DR Congo: UN Security Council's visit. What now?

As part of strengthening the partnership for peace with the African Union (AU), a delegation from the Security Council of the United Nations (UN), led by the French ambassador Jean-Maurice Ripert, has visited Africa for some time.

Addis Ababa, Kigali, Kinshasa, Goma in North Kivu and Liberia’s capital, Monrovia.

On Monday, May the 18, the UN delegation visited the Congolese city of Goma to be aware of the ongoing efforts to bring peace in this part of the DRC and to understand  the humanitarian tragedy rampant in these conflict zones where mainly Rwandan Hutu rebels of the FDLR attack, day after day, the civilian populations.

In Kinshasa, the talks focused on peace efforts in the Democratic Republic of Congo, and of course in the Great Lakes region.

Discussions also revolved around the mission of UN peacekeepers in Congo, MONUC. On this point, the exchanges have been geared towards strengthening the capacity of MONUC, in accordance with Resolution 1856 of the Security Council strengthened the mandate of MONUC for the protection of civilians and the disarmament of both foreign armed groups and national ones.

In this regard, the mission of the Security Council gave all the assurances that the deployment of the additional 3,000 peacekeepers will be effective by July.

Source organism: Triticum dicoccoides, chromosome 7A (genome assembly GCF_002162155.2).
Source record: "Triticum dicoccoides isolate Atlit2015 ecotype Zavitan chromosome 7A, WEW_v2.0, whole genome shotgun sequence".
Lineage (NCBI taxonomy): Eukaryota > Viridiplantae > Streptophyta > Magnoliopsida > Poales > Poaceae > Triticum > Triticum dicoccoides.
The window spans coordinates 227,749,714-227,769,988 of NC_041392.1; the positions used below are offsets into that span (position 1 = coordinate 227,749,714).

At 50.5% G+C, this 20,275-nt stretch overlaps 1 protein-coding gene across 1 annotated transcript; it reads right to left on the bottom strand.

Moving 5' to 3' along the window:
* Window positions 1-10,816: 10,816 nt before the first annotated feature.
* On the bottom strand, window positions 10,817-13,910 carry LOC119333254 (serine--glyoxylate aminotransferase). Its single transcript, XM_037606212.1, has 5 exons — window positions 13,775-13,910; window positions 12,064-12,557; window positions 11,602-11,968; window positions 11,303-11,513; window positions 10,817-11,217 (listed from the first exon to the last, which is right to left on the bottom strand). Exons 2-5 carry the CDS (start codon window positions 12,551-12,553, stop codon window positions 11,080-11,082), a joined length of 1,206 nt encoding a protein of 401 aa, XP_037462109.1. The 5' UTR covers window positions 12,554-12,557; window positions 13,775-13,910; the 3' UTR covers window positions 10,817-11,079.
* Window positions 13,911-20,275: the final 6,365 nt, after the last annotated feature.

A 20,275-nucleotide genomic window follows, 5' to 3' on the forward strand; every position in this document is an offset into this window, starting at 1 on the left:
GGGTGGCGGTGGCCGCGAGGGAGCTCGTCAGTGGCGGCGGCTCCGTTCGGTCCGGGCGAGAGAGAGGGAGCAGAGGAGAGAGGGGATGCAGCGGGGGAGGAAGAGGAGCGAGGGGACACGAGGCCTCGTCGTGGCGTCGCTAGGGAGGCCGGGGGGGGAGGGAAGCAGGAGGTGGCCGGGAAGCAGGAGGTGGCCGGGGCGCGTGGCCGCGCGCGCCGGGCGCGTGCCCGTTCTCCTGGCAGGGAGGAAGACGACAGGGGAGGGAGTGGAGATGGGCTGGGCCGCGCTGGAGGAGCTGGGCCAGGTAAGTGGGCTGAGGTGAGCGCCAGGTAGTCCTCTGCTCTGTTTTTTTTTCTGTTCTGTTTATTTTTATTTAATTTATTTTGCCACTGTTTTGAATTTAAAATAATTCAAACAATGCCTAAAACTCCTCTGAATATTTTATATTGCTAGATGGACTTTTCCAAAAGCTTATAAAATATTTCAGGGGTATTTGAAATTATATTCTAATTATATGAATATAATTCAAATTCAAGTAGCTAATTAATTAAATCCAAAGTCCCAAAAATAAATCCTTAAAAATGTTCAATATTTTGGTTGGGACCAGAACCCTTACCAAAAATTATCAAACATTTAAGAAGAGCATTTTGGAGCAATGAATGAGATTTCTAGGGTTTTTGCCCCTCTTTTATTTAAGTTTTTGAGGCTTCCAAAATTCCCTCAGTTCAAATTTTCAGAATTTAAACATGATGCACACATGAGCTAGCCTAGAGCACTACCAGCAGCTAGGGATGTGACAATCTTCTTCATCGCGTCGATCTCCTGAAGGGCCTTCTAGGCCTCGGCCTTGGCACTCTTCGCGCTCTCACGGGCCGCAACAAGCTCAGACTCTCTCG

However, the delegation underlined that peace, stability and security in the DRC is primarily a matter of the Congolese Government and the Congolese citizens themselves. The international community, the delegation added, will only support the efforts made in this direction.

Thus, during their one-hour interview with President Joseph Kabila, the Security Council delegation had stressed the importance of government commitment to end abuses by the FARDC, Jean-Maurice Ripert said.

The French ambassador also requested “to reform the Congolese armed forces and the national police for more ethical behaviour, to stop violence against women and to find the criminals and put them in prison.”

This recommendation once again confirms the thesis that in conflict zones, the Congolese national army has also committed various abuses against civilians including rape, looting, summary executions.

This is the reason behind the strong signals on the political level to accelerate the reform of the army, the police and of the special services. External partners will just support that.

The same determination must be reflected in good governance to regain control of economic spaces or mining, which are so much desired.


Trésor Kibangula


Protect the people of Democratic Republic of Congo

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